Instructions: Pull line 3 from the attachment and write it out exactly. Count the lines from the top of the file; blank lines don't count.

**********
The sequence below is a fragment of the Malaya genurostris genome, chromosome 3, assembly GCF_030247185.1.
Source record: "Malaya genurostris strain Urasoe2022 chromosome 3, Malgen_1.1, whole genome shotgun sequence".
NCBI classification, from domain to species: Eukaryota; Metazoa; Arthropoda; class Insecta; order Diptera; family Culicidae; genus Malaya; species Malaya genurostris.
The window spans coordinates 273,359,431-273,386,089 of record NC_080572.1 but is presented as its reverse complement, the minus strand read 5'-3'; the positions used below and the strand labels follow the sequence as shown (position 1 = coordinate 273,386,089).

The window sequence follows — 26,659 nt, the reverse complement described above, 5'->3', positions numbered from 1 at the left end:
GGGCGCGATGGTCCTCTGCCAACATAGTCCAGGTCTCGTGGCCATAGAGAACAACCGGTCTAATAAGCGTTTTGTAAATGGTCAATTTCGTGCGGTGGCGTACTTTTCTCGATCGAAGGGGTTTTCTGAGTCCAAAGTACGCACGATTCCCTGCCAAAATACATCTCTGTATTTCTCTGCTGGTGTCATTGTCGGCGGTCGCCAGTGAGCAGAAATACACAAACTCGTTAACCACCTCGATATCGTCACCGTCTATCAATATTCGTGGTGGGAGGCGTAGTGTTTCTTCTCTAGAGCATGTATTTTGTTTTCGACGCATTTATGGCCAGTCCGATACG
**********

NCBI classification, from domain to species: Eukaryota; Metazoa; Arthropoda; class Insecta; order Diptera; family Culicidae; genus Malaya; species Malaya genurostris.